Friday, May 12, 2006

My first tournament as a corner judge

Last Saturday I participated in my very first tournament as a corner judge. This was a small tournament with most of the compeditors being under the age of 14 years old, and low kyu belt ranks.

What a learning experience! It is so different to be sitting on a chair for hours, and keeping alert to wave after wave of students coming up and performing their kata, or doing Ippon kumite. It seems to be SUCH a mental stress rather than a physical one. You find yourself having to assess so many things at the same time, and remembering what you just witnessed from the other contestants, and then making a comparitive decision. The hardest part is choosing the decision in the brief time it takes for the whistle to blow. Sure.. there were moments when the choice was obvious to me from the very first movement made by the white side. I'd see a lack of this or that in one person that revealed to me whom to choose. The worst moments of decision happened when the compeditors were so equally balanced in skill, power, and speed. At one point, there was a real tough choice placed before us, and the 6 judges kept choosing the "tie" option of flags. Those compeditors had to continue fighting for 3 times in a row. It was a tough decision. One person had a different strength than the other, but all in all they were so equal.

One thing that I learned about myself is that I had certain expectations of what I valued as important, and these were not exactly the same as the other judges. I also learned that I would stand by my decisions because they were the most honest ones I could make at that time with the knowledge that I had.

It is difficult to avoid going up to the compeditors after the event, and saying to them "You know.. You would have NAILED that event if only you had done this.." I found myself biting my tongue, and walking away.

There was such a feeling of investing into the training of these young karate-ka. To watch them struggle to calm their nerves, get up and perform their karate, to watch their eyes flipping from crowd, to the judges, to the floor, to the ceiling, as their minds struggled to handle the pressure. I realized how important it is for their development of concentration to have moments when they have to perform in an intensely stressful situation. Each performer walked away the the experience of applying themselves, and the benefits attached to that experience regardless of which medal was handed out.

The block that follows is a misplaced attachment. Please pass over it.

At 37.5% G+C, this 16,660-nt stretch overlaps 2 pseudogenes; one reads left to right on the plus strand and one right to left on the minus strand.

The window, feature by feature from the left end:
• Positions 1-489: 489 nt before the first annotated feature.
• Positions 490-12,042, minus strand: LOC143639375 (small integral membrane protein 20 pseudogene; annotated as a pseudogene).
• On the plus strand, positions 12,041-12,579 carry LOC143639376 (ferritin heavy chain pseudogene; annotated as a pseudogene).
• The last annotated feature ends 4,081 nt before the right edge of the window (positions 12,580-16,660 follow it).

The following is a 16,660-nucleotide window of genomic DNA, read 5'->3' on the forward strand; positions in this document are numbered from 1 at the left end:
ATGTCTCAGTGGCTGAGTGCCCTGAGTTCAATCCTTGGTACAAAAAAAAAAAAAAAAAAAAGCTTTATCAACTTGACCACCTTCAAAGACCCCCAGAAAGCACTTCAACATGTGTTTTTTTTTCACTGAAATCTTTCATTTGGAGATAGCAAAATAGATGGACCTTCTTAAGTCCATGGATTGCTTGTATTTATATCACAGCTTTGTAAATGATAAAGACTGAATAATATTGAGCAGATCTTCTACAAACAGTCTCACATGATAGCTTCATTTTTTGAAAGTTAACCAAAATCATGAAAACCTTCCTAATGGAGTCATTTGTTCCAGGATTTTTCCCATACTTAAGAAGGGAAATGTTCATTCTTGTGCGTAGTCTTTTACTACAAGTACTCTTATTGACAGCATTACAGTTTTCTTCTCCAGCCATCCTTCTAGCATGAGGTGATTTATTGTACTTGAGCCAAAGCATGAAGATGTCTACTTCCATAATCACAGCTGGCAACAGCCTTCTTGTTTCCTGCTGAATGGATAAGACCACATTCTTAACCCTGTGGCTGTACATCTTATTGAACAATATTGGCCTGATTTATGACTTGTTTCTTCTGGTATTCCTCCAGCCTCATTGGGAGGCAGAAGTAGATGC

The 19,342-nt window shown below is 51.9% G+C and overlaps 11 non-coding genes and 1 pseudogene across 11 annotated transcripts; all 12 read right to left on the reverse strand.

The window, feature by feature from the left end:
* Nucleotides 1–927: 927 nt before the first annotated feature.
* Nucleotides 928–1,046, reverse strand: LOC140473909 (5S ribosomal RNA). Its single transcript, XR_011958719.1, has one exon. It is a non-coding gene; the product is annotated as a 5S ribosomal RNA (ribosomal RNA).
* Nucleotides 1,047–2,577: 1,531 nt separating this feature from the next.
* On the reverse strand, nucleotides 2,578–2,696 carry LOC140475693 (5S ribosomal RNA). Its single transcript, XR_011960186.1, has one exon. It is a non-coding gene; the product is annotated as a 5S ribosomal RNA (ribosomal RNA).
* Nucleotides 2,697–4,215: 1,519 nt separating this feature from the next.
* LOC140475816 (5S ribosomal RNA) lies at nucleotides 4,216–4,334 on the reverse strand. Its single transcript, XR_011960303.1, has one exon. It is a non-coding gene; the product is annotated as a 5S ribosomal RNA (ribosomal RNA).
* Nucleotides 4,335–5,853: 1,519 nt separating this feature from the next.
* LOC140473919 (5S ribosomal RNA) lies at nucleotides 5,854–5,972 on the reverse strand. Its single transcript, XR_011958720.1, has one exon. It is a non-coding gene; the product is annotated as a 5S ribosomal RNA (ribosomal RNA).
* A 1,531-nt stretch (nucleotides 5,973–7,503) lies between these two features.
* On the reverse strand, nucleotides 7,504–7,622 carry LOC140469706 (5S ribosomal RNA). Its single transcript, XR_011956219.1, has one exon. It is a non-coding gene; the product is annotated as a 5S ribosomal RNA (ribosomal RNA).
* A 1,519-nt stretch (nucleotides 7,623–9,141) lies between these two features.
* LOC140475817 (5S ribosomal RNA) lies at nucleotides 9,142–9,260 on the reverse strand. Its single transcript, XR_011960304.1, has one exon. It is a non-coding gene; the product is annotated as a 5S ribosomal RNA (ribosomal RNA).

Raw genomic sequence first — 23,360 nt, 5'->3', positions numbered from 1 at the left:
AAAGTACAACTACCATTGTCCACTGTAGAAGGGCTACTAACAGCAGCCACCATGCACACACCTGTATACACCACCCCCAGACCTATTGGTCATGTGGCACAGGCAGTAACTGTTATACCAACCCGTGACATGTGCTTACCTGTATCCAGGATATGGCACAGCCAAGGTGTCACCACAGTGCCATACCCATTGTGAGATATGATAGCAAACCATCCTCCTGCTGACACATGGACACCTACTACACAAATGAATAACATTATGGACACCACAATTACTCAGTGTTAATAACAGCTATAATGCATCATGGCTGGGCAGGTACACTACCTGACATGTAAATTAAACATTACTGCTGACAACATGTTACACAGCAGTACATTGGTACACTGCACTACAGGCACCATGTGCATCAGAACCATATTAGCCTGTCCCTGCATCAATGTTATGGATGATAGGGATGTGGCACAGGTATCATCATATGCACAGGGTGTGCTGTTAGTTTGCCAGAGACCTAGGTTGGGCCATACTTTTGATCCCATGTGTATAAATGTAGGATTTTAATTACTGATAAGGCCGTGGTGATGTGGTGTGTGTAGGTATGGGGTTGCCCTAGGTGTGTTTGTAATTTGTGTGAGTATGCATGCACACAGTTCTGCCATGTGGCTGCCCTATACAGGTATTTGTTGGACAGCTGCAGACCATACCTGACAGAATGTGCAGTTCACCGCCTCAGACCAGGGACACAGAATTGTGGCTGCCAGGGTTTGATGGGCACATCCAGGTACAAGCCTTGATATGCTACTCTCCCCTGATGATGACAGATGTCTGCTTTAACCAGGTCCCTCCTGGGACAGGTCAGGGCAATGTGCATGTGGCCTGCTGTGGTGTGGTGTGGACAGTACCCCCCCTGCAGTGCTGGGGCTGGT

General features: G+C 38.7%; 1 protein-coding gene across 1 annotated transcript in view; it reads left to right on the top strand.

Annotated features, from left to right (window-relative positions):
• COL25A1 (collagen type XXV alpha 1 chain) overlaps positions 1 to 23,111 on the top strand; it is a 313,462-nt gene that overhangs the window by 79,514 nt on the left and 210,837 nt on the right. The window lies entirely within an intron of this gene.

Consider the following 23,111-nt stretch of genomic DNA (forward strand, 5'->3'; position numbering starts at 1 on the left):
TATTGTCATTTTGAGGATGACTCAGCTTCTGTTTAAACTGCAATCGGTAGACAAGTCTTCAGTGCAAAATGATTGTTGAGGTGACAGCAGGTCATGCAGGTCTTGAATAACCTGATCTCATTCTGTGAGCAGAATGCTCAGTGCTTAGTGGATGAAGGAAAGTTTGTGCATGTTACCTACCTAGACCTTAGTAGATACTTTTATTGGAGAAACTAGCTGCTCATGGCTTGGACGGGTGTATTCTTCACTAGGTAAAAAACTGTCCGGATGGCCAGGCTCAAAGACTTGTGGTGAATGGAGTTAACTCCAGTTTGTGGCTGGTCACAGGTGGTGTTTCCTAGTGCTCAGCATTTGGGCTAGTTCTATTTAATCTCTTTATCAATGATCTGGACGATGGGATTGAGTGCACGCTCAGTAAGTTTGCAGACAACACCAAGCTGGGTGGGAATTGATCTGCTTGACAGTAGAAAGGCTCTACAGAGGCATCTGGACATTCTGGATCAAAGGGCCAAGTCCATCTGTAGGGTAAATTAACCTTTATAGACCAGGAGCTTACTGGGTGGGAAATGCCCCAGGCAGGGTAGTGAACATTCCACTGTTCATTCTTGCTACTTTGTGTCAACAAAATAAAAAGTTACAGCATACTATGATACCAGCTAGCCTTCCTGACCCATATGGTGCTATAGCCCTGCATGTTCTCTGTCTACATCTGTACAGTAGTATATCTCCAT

All in all, it was a learning experience for me, and I enjoyed the whole event.

8 comments:

[Mat] said...

:)

I can only imagine what it must have been like.

Good for you Mireille. I'm glad you enjoyed it.

FrogMan said...

Mireille, I commend you for being a judge, what a nice thing to do. Maybe it's mandatory for black belts in your dojo to be judges and/or referees, but still, giving back to the kids like that is really great of you.

As you've read on my blog, my son Andrew and I are both competing, him for three years now me only since January, and I always try to shake the hands of the judges when our day is over, and thank them for their time and effort.

Sure, there were times when I felt he had been judged a bit harshly, that I felt he could have had higher scores, but like you, I bit my tongue, knowing it was already tough enough for these people to judge. I've been in their shoes, not as a karate judge/referee, but as a soccer and hockey referee. For 8 years, I officiated in both sports and I've heard too many parents complaining for nothing, seeing faults when there were none.

I know better now, I can appreciate somebody giving back to his/her community by officiating.

FM

Ruth said...

Hello again!